Six Things I Learned after Thirty Years in the Foreign Service (Part 1)

January 5, 2014 § 20 Comments

Diplomats have the honour of representing their country, and the privilege of getting close enough to international affairs to touch them, and be touched by them.  When I completed thirty years and contemplated my retirement from the foreign service, I reflected on what I had learned along the way. This in turn led me to identify some general principles to guide diplomatic conduct.  I hope that they may also be helpful to others who work in this tough, but rewarding practice of international relations.

Looking back over the seven countries and 13 positions I have held since I joined the Foreign Service on September 6, 1983 I have drawn six conclusions.

  1. Be careful, because the world is more dangerous than it used to be.
  2. Trust is the most valuable diplomatic asset.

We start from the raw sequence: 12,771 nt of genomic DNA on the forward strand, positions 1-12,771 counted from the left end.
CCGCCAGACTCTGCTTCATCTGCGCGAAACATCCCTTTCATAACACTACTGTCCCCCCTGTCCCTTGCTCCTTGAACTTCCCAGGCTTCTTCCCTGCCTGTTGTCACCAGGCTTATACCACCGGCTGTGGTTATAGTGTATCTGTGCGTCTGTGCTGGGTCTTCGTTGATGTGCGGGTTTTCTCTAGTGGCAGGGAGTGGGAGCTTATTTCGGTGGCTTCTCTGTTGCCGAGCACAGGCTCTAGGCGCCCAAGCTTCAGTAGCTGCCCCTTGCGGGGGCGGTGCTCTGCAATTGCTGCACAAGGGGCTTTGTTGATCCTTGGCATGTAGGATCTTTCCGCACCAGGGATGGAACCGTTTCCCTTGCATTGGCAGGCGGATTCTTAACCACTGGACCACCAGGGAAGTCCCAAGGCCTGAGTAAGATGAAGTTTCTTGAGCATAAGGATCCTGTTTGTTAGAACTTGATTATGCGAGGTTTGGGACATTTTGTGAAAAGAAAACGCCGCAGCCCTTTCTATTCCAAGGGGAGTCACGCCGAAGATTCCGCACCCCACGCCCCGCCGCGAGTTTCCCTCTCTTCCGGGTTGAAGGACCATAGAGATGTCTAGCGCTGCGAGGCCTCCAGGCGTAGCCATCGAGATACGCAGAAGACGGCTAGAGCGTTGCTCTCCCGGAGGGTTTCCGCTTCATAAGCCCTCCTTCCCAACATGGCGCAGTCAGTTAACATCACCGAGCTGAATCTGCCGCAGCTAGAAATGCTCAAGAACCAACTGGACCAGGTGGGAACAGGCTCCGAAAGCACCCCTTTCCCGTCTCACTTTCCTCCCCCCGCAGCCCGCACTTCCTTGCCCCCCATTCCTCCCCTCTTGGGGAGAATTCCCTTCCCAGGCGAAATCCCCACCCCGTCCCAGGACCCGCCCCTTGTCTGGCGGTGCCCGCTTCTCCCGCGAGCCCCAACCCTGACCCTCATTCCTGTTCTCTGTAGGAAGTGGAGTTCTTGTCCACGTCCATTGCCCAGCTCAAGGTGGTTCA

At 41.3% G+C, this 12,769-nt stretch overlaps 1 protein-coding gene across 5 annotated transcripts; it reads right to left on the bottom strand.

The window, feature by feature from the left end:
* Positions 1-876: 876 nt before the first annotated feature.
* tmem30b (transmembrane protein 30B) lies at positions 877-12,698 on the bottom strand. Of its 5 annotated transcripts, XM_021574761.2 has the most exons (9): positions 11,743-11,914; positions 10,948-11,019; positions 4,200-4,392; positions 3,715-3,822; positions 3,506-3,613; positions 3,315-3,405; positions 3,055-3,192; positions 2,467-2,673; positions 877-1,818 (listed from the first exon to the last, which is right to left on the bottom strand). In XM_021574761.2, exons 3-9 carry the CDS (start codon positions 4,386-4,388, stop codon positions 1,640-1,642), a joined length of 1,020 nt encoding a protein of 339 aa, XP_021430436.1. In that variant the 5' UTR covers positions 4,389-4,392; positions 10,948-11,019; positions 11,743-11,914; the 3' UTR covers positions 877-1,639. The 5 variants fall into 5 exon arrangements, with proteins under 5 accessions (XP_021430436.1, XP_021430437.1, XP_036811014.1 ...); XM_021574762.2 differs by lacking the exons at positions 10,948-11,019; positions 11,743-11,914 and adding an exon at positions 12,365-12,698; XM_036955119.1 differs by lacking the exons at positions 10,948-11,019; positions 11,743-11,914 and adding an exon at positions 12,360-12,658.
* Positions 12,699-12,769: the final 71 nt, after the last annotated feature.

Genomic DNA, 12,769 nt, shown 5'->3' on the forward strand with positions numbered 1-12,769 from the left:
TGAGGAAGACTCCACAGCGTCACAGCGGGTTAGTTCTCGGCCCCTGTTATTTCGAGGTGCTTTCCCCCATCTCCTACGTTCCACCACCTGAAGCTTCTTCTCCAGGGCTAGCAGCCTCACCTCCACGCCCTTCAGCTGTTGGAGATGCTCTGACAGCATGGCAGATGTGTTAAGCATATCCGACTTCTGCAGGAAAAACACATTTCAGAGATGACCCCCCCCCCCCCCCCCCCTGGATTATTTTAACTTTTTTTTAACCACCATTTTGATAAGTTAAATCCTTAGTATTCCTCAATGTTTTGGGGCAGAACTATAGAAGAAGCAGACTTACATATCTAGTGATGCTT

3. It is fatal to let the prestige of your job contaminate your ego.
  4. When it comes to development, peace and security, it’s really all about governance.
  5. When tough choices are required, you have to do the right thing, because that’s what people remember about you and your country.
  6. The way you say good-bye is more important than how you said hello.

Despatches is a blog of reflection and analysis on diplomacy and international policy subjects. In the next six posts I will write about my personal take on these six critical issues.

I hope you enjoy it and look forward to your comments.


sudan, aid, tim martin, consultant

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